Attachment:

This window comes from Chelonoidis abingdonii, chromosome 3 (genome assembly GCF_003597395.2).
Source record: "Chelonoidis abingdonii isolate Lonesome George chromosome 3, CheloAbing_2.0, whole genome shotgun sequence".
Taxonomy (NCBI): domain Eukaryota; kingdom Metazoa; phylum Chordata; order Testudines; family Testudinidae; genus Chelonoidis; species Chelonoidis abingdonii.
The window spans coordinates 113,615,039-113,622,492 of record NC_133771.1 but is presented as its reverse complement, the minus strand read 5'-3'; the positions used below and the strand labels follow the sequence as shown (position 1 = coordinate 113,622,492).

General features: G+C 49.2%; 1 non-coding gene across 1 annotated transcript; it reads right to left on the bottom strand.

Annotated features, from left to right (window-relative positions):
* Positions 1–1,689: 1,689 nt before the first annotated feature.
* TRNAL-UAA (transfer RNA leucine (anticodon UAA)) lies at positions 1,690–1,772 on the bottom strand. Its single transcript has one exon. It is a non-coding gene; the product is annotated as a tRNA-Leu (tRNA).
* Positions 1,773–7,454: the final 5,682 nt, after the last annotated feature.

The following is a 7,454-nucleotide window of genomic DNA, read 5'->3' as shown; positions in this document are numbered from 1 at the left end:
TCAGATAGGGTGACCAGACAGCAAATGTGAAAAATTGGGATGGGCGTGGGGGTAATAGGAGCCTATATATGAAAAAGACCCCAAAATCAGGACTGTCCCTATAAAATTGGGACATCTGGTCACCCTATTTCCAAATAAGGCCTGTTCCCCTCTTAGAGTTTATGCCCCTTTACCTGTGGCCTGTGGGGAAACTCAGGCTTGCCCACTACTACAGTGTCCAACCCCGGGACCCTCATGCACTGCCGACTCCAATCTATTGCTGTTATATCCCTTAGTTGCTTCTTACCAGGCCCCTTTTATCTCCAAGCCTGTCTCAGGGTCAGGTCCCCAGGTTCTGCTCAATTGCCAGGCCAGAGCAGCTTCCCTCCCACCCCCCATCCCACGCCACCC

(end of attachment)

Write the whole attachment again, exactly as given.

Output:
This window comes from Chelonoidis abingdonii, chromosome 3 (genome assembly GCF_003597395.2).
Source record: "Chelonoidis abingdonii isolate Lonesome George chromosome 3, CheloAbing_2.0, whole genome shotgun sequence".
Taxonomy (NCBI): domain Eukaryota; kingdom Metazoa; phylum Chordata; order Testudines; family Testudinidae; genus Chelonoidis; species Chelonoidis abingdonii.
The window spans coordinates 113,615,039-113,622,492 of record NC_133771.1 but is presented as its reverse complement, the minus strand read 5'-3'; the positions used below and the strand labels follow the sequence as shown (position 1 = coordinate 113,622,492).

General features: G+C 49.2%; 1 non-coding gene across 1 annotated transcript; it reads right to left on the bottom strand.

Annotated features, from left to right (window-relative positions):
* Positions 1–1,689: 1,689 nt before the first annotated feature.
* TRNAL-UAA (transfer RNA leucine (anticodon UAA)) lies at positions 1,690–1,772 on the bottom strand. Its single transcript has one exon. It is a non-coding gene; the product is annotated as a tRNA-Leu (tRNA).
* Positions 1,773–7,454: the final 5,682 nt, after the last annotated feature.

The following is a 7,454-nucleotide window of genomic DNA, read 5'->3' as shown; positions in this document are numbered from 1 at the left end:
TCAGATAGGGTGACCAGACAGCAAATGTGAAAAATTGGGATGGGCGTGGGGGTAATAGGAGCCTATATATGAAAAAGACCCCAAAATCAGGACTGTCCCTATAAAATTGGGACATCTGGTCACCCTATTTCCAAATAAGGCCTGTTCCCCTCTTAGAGTTTATGCCCCTTTACCTGTGGCCTGTGGGGAAACTCAGGCTTGCCCACTACTACAGTGTCCAACCCCGGGACCCTCATGCACTGCCGACTCCAATCTATTGCTGTTATATCCCTTAGTTGCTTCTTACCAGGCCCCTTTTATCTCCAAGCCTGTCTCAGGGTCAGGTCCCCAGGTTCTGCTCAATTGCCAGGCCAGAGCAGCTTCCCTCCCACCCCCCATCCCACGCCACCC